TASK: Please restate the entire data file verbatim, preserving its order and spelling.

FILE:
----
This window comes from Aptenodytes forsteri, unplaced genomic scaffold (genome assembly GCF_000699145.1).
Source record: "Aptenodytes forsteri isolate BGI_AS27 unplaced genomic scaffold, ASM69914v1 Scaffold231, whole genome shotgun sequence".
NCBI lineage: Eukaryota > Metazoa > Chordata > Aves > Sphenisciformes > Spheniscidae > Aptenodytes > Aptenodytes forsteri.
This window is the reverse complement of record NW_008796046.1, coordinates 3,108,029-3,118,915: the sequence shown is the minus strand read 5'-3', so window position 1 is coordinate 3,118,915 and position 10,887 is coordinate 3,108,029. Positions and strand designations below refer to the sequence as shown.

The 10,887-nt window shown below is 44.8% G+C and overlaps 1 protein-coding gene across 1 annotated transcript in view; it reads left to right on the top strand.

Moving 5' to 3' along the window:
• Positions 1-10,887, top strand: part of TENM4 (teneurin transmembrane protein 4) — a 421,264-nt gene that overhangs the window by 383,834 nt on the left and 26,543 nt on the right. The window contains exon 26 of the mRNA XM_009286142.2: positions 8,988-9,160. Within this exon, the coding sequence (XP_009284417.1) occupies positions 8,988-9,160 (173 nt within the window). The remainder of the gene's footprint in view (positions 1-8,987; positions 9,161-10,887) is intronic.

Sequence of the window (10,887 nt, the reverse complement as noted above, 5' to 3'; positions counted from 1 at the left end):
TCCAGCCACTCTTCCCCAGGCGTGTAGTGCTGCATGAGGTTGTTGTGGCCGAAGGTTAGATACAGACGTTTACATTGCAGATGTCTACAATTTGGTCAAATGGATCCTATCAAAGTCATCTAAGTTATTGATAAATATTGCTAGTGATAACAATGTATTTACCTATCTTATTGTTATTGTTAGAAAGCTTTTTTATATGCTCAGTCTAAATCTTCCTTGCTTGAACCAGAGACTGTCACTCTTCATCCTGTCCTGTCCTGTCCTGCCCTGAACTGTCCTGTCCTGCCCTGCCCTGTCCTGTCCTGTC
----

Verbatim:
This window comes from Aptenodytes forsteri, unplaced genomic scaffold (genome assembly GCF_000699145.1).
Source record: "Aptenodytes forsteri isolate BGI_AS27 unplaced genomic scaffold, ASM69914v1 Scaffold231, whole genome shotgun sequence".
NCBI lineage: Eukaryota > Metazoa > Chordata > Aves > Sphenisciformes > Spheniscidae > Aptenodytes > Aptenodytes forsteri.
This window is the reverse complement of record NW_008796046.1, coordinates 3,108,029-3,118,915: the sequence shown is the minus strand read 5'-3', so window position 1 is coordinate 3,118,915 and position 10,887 is coordinate 3,108,029. Positions and strand designations below refer to the sequence as shown.

The 10,887-nt window shown below is 44.8% G+C and overlaps 1 protein-coding gene across 1 annotated transcript in view; it reads left to right on the top strand.

Moving 5' to 3' along the window:
• Positions 1-10,887, top strand: part of TENM4 (teneurin transmembrane protein 4) — a 421,264-nt gene that overhangs the window by 383,834 nt on the left and 26,543 nt on the right. The window contains exon 26 of the mRNA XM_009286142.2: positions 8,988-9,160. Within this exon, the coding sequence (XP_009284417.1) occupies positions 8,988-9,160 (173 nt within the window). The remainder of the gene's footprint in view (positions 1-8,987; positions 9,161-10,887) is intronic.

Sequence of the window (10,887 nt, the reverse complement as noted above, 5' to 3'; positions counted from 1 at the left end):
TCCAGCCACTCTTCCCCAGGCGTGTAGTGCTGCATGAGGTTGTTGTGGCCGAAGGTTAGATACAGACGTTTACATTGCAGATGTCTACAATTTGGTCAAATGGATCCTATCAAAGTCATCTAAGTTATTGATAAATATTGCTAGTGATAACAATGTATTTACCTATCTTATTGTTATTGTTAGAAAGCTTTTTTATATGCTCAGTCTAAATCTTCCTTGCTTGAACCAGAGACTGTCACTCTTCATCCTGTCCTGTCCTGTCCTGCCCTGAACTGTCCTGTCCTGCCCTGCCCTGTCCTGTCCTGTC